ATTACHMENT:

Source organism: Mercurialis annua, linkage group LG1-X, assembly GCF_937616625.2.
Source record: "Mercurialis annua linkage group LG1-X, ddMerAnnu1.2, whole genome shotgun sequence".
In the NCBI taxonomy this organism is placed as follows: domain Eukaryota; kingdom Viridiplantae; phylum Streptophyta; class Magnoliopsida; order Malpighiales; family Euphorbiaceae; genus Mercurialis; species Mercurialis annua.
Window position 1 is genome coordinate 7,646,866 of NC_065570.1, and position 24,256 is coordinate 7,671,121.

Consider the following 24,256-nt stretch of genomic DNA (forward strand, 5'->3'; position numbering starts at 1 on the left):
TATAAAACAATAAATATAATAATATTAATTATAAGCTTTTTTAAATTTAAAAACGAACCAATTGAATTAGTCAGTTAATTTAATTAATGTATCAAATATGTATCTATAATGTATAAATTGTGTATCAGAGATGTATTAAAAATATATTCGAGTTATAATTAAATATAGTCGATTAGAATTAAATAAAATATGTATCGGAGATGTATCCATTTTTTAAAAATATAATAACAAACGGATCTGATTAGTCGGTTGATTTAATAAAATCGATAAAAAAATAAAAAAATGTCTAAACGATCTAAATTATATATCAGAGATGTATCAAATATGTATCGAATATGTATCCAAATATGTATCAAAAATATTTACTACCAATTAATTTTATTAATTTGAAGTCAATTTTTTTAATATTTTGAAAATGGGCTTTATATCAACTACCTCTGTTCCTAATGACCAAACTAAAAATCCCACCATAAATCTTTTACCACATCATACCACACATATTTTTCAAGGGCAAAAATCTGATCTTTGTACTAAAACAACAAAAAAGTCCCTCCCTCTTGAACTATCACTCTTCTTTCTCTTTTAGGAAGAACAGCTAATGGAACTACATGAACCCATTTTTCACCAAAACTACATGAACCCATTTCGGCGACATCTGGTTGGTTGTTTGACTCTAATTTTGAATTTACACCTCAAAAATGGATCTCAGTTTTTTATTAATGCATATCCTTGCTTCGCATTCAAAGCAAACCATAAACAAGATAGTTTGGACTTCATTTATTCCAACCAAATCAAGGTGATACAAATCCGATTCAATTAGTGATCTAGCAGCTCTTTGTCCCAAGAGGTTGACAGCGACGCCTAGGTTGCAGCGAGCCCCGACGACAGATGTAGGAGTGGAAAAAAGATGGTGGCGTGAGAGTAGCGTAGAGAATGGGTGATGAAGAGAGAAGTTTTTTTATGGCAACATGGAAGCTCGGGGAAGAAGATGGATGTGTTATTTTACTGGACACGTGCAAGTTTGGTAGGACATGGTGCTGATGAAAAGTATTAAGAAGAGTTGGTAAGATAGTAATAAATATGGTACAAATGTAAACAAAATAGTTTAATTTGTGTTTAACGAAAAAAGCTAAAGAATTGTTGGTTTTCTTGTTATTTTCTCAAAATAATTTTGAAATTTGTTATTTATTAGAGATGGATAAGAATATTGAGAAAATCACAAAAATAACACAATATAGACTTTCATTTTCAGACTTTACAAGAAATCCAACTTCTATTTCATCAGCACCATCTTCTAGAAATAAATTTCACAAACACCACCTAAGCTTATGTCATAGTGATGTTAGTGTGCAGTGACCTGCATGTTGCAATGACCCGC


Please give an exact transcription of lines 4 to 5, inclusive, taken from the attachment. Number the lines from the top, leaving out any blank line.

Window position 1 is genome coordinate 7,646,866 of NC_065570.1, and position 24,256 is coordinate 7,671,121.

Consider the following 24,256-nt stretch of genomic DNA (forward strand, 5'->3'; position numbering starts at 1 on the left):